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3rd Lecture Thyorid

3rd Lecture Thyorid

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Published by: j.doe.hex_87 on Nov 05, 2009
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A detailed knowledge of gross anatomy is mandatory for the surgeon who is to
operate on the thyroid gland.
The thyroid gland consists of right and left lobes connected by a narrow isthmus.
It is a very vascular organ, normally accounting for 5% of the cardiac output.

Cardiac output: The amount of blood that is pumped by the heart per unit time,

measured in liters per minute (l/min). The amount of blood that is put out by the
left ventricle of the heart in one contraction is called thestr oke volume. The
stroke volume multiplied by the heart rate is the cardiac output. A normal adult's
heart can easily pump 4.7 liters of blood a minute.

It is surrounded by a sheath derived from the pretracheal layer of deep fascia.
The sheath attaches the gland to the larynx and the trachea and so moves with
these structures on swallowing.
Each lobe is pear-shaped and the isthmus extends across the midline in front of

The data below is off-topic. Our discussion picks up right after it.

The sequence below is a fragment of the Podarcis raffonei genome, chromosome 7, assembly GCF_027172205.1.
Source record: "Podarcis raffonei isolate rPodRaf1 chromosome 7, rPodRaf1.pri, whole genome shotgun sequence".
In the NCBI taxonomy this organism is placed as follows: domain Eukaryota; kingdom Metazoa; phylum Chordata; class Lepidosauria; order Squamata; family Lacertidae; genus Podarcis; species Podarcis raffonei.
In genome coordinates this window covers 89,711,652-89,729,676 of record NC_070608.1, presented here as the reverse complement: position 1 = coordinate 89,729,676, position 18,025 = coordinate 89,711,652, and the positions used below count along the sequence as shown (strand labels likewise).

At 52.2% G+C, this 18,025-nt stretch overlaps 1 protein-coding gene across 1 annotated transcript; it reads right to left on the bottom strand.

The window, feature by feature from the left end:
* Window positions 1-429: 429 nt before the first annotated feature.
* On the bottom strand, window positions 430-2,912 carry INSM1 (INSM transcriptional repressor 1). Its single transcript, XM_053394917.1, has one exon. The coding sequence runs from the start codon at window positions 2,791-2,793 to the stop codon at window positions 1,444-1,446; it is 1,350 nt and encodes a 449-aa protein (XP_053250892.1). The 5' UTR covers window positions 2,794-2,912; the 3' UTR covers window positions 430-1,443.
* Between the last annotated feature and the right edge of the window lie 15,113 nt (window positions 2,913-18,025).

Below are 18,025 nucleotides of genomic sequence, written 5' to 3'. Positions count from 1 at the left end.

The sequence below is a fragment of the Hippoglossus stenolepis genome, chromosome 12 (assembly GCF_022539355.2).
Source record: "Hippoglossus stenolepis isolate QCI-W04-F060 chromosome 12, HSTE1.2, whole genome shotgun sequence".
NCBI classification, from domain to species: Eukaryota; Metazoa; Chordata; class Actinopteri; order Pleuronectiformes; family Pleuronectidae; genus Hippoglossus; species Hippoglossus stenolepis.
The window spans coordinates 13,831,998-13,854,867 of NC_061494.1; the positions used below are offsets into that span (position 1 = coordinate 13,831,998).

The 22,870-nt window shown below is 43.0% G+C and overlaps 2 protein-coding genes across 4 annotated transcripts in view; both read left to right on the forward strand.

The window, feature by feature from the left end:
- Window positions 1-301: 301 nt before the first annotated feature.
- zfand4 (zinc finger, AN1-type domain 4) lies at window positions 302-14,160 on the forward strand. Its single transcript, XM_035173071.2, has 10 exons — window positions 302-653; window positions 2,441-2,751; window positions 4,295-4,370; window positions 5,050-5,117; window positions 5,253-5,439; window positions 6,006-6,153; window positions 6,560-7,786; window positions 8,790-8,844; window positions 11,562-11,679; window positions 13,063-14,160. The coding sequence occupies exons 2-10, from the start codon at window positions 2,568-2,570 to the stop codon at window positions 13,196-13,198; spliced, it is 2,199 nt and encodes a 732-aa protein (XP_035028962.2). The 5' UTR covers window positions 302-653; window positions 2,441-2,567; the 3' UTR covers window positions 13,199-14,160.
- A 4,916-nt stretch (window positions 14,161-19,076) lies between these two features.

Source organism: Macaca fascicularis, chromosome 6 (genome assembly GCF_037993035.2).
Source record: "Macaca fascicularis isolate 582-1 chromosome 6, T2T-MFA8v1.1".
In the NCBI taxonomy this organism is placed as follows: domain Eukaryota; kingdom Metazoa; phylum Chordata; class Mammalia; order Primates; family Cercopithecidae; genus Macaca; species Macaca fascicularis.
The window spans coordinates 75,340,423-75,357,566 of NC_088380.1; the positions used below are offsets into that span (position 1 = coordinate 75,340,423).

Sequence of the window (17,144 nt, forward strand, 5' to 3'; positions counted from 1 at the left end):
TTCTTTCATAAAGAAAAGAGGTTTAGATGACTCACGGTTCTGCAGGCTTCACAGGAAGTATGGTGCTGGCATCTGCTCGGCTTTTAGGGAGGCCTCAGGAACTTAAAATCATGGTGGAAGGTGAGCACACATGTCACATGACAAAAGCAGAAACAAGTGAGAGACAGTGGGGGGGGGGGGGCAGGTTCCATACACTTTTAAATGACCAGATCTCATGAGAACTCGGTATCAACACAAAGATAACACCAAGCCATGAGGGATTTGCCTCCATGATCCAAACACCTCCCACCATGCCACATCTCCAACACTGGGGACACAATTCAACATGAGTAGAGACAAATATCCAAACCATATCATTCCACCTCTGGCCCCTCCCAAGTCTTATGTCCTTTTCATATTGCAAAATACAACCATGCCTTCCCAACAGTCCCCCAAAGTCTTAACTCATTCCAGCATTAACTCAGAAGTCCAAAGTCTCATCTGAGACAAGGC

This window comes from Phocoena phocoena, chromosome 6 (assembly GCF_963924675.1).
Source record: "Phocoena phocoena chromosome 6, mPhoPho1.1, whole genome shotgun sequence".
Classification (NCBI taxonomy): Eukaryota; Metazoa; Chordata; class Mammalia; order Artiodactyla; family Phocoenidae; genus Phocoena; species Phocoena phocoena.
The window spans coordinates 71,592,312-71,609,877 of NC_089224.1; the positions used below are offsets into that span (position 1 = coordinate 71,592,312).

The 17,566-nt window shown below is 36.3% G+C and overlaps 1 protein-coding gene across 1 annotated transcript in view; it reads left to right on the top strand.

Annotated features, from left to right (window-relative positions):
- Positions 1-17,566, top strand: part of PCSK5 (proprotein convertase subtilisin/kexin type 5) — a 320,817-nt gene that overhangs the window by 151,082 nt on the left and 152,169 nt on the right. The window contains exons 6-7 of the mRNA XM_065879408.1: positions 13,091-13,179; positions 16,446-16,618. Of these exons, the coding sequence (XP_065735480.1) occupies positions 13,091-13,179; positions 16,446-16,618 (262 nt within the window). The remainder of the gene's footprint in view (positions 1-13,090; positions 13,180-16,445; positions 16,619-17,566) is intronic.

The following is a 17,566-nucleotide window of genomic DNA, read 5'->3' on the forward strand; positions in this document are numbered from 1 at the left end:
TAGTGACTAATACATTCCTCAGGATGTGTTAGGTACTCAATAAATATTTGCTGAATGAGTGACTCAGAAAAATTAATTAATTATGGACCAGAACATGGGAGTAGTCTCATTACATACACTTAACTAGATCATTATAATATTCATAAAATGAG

the 2nd, 3rd and 4th tracheal rings.

Relations of the lobes
The sternothyroid muscles, superior belly of the omohyoid muscles, sternohyoid
and the anterior border of the sternocleidomastoid muscles.
The carotid sheath enclosing the common carotid artery, internal jugular vein
and vagus nerve.

The larynx, trachea, the pharynx and esophagus.
In the groove between the esophagus and the trachea is the recurrent laryngeal
nerve which must be preserved during thyroid surgery.
The rounded posterior border of each lobe is related posteriorly to the superior
and inferior parathyroid glands.

Blood supply
Arterial supply

The superior thyroid artery, which is the first branch of the external carotid
artery, supplies the superior pole of the thyroid.
The inferior thyroid artery, which arises from the thyrocervical trunk as a branch
of the subclavian artery, supplies the lower pole of the gland.
A thyoidea ima artery occasionally arises from the aortic arch and connects to
the thyroid isthmus inferiorly.

2Venous drainage

The superior thyroid and middle thyroid veins drain into the internal jugular
The inferior thyroid veins drain into the internal jugular vein or into the
innominate vein.

Innervation of the thyroid gland

The recurrent laryngeal nerve runs in the tracheooesophageal groove in intimate
relationship to the posteromedial aspect of the thyroid gland.
On the right, the nerve recurs around the subclavian artery and runs an oblique
course from the lateral to medial, crossing the inferior thyroid artery before
entering the tracheooesophageal groove.
On the left, the nerve recurs around the aortic arch in the mediastinum and runs a
course parallel to the tracheooesophageal groove throughout its course in the
Injury to the recurrent laryngeal nerve most commonly occurs where the nerve
crosses the inferior thyroid artery or where it penetates the cricothyroid
membrane but injury can occur anywhere along its course.